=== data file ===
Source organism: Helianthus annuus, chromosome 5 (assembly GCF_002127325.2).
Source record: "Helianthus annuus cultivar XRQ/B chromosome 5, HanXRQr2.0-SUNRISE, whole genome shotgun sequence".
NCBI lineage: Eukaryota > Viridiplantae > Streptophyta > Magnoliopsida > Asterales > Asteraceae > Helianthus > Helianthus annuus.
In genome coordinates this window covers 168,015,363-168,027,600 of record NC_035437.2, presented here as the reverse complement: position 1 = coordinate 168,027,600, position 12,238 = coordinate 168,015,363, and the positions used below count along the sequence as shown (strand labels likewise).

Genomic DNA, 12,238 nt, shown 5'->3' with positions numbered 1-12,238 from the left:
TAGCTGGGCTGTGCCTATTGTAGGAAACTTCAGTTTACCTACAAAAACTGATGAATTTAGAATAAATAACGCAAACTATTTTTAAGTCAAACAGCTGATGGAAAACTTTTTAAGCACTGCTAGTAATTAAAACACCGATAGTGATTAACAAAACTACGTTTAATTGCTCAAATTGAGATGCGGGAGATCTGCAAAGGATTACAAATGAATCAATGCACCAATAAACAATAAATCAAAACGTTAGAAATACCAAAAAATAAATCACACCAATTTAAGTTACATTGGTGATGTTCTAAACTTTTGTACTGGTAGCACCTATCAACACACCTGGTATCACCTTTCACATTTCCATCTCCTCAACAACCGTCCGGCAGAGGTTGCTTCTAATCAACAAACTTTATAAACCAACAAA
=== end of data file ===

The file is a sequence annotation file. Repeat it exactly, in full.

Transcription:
Source organism: Helianthus annuus, chromosome 5 (assembly GCF_002127325.2).
Source record: "Helianthus annuus cultivar XRQ/B chromosome 5, HanXRQr2.0-SUNRISE, whole genome shotgun sequence".
NCBI lineage: Eukaryota > Viridiplantae > Streptophyta > Magnoliopsida > Asterales > Asteraceae > Helianthus > Helianthus annuus.
In genome coordinates this window covers 168,015,363-168,027,600 of record NC_035437.2, presented here as the reverse complement: position 1 = coordinate 168,027,600, position 12,238 = coordinate 168,015,363, and the positions used below count along the sequence as shown (strand labels likewise).

Genomic DNA, 12,238 nt, shown 5'->3' with positions numbered 1-12,238 from the left:
TAGCTGGGCTGTGCCTATTGTAGGAAACTTCAGTTTACCTACAAAAACTGATGAATTTAGAATAAATAACGCAAACTATTTTTAAGTCAAACAGCTGATGGAAAACTTTTTAAGCACTGCTAGTAATTAAAACACCGATAGTGATTAACAAAACTACGTTTAATTGCTCAAATTGAGATGCGGGAGATCTGCAAAGGATTACAAATGAATCAATGCACCAATAAACAATAAATCAAAACGTTAGAAATACCAAAAAATAAATCACACCAATTTAAGTTACATTGGTGATGTTCTAAACTTTTGTACTGGTAGCACCTATCAACACACCTGGTATCACCTTTCACATTTCCATCTCCTCAACAACCGTCCGGCAGAGGTTGCTTCTAATCAACAAACTTTATAAACCAACAAA